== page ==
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To develop a better understanding of where hydroelectric energy is generated in the United States.
Hydroelectricity is produced by converting the kinetic energy of moving water to electrical energy. The most common method for doing this is to build a dam across a large river. Flowing water from the river builds up in a reservoir behind the dam. The water level behind the dam is higher than the river below. The water falls through a large pipe, called a penstock, and applies pressure against the blades of a turbine, causing them to spin, which drives a generator to produce electricity.
The best sites for building hydroelectric power plants that use dams to generate electricity are fast-moving rivers or streams and areas with consistent rainfall. This ensures that the flow of water is sufficient enough to fill the dam. In addition, a strong flow of water compensates for water that is lost from the reservoir due to evaporation.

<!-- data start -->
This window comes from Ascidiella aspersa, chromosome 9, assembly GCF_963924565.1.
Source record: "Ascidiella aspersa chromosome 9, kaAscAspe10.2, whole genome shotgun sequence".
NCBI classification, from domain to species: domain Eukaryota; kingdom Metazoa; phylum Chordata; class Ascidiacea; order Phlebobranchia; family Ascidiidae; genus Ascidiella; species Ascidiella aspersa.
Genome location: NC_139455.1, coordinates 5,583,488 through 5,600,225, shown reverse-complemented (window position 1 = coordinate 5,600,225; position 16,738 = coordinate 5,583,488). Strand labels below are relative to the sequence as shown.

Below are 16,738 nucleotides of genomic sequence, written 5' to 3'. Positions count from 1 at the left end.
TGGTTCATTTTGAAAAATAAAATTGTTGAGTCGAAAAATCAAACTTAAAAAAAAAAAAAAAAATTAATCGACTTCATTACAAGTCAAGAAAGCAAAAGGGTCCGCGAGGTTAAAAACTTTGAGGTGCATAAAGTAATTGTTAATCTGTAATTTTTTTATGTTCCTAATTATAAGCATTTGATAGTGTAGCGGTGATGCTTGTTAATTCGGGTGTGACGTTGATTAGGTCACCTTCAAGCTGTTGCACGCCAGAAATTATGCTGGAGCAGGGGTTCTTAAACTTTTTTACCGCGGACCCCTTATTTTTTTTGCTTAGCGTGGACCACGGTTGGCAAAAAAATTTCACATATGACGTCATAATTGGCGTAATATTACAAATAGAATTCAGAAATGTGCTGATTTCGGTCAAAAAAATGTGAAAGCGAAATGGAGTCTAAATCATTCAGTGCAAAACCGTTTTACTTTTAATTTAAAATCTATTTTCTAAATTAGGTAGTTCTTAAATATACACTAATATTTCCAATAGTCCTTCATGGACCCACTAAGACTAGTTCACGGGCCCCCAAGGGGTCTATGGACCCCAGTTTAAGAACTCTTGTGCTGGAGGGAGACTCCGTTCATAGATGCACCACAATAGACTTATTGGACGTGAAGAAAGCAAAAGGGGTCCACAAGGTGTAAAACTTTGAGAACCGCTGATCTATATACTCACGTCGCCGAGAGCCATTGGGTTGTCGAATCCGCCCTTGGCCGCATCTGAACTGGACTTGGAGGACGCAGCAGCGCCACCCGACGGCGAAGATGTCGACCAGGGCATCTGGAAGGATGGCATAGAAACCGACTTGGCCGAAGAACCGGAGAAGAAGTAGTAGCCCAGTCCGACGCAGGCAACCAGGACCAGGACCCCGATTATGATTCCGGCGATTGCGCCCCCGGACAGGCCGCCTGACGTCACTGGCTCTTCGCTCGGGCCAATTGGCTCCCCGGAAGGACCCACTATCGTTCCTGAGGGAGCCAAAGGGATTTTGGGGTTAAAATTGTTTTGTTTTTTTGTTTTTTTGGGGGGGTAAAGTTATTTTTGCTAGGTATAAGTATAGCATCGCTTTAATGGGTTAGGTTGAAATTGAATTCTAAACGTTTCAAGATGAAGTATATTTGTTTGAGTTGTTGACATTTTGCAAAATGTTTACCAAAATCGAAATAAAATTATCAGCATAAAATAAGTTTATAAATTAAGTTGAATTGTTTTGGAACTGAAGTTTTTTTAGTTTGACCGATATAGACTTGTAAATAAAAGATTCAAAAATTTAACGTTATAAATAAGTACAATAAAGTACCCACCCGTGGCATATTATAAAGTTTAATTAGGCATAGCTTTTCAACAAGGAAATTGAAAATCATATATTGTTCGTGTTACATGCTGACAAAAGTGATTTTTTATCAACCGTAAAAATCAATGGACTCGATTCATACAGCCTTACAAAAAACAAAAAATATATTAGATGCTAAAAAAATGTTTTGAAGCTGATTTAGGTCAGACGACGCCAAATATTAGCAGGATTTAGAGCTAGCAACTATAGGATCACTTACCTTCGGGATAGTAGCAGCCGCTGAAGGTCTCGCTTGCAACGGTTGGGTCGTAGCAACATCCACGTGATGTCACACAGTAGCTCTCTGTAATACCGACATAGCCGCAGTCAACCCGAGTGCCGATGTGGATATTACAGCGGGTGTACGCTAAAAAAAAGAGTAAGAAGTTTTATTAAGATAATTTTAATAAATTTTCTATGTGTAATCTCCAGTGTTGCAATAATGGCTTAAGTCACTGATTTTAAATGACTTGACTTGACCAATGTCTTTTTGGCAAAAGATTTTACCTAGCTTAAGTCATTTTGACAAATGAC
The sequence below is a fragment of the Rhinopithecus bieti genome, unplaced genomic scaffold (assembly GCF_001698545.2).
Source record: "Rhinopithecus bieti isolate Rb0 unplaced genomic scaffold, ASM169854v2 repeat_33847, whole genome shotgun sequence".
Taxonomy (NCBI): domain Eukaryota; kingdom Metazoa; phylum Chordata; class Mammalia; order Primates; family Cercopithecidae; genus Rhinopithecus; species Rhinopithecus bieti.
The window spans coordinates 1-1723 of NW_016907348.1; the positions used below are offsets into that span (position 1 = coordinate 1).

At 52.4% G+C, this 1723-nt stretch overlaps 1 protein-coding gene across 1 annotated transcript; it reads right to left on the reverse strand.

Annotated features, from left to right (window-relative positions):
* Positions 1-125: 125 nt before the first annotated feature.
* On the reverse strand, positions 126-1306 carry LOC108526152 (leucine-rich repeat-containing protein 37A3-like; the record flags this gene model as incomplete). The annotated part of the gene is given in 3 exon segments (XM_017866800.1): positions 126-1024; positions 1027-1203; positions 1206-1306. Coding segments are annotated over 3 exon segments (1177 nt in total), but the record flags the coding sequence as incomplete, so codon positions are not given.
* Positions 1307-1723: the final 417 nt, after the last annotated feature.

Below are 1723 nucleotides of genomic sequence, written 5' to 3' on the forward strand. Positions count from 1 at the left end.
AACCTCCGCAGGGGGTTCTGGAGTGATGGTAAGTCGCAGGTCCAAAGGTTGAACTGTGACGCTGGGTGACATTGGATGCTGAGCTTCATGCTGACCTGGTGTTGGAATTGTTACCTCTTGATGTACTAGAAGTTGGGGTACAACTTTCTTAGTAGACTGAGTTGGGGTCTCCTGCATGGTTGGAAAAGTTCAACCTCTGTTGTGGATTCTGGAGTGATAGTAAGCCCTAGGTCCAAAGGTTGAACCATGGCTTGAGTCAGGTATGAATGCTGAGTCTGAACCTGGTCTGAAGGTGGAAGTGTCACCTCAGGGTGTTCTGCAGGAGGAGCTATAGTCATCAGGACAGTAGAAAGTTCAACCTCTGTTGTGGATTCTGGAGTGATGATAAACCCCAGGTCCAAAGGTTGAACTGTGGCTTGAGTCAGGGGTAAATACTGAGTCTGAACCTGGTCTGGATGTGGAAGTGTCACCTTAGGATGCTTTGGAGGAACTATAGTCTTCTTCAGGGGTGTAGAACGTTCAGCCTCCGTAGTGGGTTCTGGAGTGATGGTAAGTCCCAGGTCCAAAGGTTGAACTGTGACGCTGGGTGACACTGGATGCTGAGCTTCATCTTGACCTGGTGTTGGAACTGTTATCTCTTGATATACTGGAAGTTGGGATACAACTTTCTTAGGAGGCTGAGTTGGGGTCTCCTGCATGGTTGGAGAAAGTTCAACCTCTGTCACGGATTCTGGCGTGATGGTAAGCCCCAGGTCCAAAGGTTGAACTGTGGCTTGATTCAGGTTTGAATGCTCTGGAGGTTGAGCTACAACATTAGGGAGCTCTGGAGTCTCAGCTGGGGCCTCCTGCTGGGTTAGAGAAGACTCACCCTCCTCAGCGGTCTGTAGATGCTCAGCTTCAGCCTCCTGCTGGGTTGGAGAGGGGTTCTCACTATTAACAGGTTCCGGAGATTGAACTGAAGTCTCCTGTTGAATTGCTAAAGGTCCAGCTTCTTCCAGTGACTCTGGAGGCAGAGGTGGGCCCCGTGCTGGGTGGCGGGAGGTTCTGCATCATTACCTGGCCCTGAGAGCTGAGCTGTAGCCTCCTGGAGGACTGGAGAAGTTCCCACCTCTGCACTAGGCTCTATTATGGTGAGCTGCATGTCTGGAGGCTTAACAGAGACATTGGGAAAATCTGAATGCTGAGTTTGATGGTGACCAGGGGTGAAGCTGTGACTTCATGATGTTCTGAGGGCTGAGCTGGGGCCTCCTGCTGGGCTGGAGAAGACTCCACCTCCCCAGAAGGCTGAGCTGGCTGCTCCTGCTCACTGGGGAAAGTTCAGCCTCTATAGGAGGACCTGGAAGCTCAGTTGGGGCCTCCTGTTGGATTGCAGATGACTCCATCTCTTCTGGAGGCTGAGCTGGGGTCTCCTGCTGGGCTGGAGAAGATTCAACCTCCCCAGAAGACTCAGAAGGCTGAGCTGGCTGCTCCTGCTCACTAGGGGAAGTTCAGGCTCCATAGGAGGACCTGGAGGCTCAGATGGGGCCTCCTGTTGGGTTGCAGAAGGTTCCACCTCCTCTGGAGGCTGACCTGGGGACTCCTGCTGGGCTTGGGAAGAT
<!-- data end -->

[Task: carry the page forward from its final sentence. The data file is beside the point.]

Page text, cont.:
Hydroelectric power plants also require sites that are hilly or mountainous and with valleys or depressions for building a dam to create a reservoir. The large volume of water that is stored in a reservoir exerts enormous pressure on the walls of the dam. The walls of the dam must be strong enough to contain this force. The best location along the path of a river is a river canyon or where there is narrowing of the river. Additionally, the bedrock on which a dam is to be constructed should be stable and strong enough to sustain the weight of the dam and the pressure of the water stored in the reservoir.
Students analyze a map that shows the location of hydroelectric power plants and major waterways in the continental United States.
Hydroelectric Energy map (below) - color copies or projected